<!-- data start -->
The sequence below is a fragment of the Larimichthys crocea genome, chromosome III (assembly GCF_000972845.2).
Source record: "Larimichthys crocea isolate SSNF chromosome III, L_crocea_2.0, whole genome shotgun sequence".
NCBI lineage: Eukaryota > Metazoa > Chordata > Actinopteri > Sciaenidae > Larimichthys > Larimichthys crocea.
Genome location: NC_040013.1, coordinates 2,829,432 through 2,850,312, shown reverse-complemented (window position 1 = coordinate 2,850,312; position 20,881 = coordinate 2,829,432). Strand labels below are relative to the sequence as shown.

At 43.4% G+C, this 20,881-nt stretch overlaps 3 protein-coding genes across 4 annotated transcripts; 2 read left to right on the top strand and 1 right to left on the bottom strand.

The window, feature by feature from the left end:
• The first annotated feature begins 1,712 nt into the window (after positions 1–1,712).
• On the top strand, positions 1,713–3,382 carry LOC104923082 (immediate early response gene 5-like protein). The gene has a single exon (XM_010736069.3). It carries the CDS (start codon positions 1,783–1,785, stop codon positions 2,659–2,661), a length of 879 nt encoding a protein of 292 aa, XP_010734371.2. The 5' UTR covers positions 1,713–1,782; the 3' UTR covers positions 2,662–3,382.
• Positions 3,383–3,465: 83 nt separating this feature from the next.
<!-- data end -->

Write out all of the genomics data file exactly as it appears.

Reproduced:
The sequence below is a fragment of the Larimichthys crocea genome, chromosome III (assembly GCF_000972845.2).
Source record: "Larimichthys crocea isolate SSNF chromosome III, L_crocea_2.0, whole genome shotgun sequence".
NCBI lineage: Eukaryota > Metazoa > Chordata > Actinopteri > Sciaenidae > Larimichthys > Larimichthys crocea.
Genome location: NC_040013.1, coordinates 2,829,432 through 2,850,312, shown reverse-complemented (window position 1 = coordinate 2,850,312; position 20,881 = coordinate 2,829,432). Strand labels below are relative to the sequence as shown.

At 43.4% G+C, this 20,881-nt stretch overlaps 3 protein-coding genes across 4 annotated transcripts; 2 read left to right on the top strand and 1 right to left on the bottom strand.

The window, feature by feature from the left end:
• The first annotated feature begins 1,712 nt into the window (after positions 1–1,712).
• On the top strand, positions 1,713–3,382 carry LOC104923082 (immediate early response gene 5-like protein). The gene has a single exon (XM_010736069.3). It carries the CDS (start codon positions 1,783–1,785, stop codon positions 2,659–2,661), a length of 879 nt encoding a protein of 292 aa, XP_010734371.2. The 5' UTR covers positions 1,713–1,782; the 3' UTR covers positions 2,662–3,382.
• Positions 3,383–3,465: 83 nt separating this feature from the next.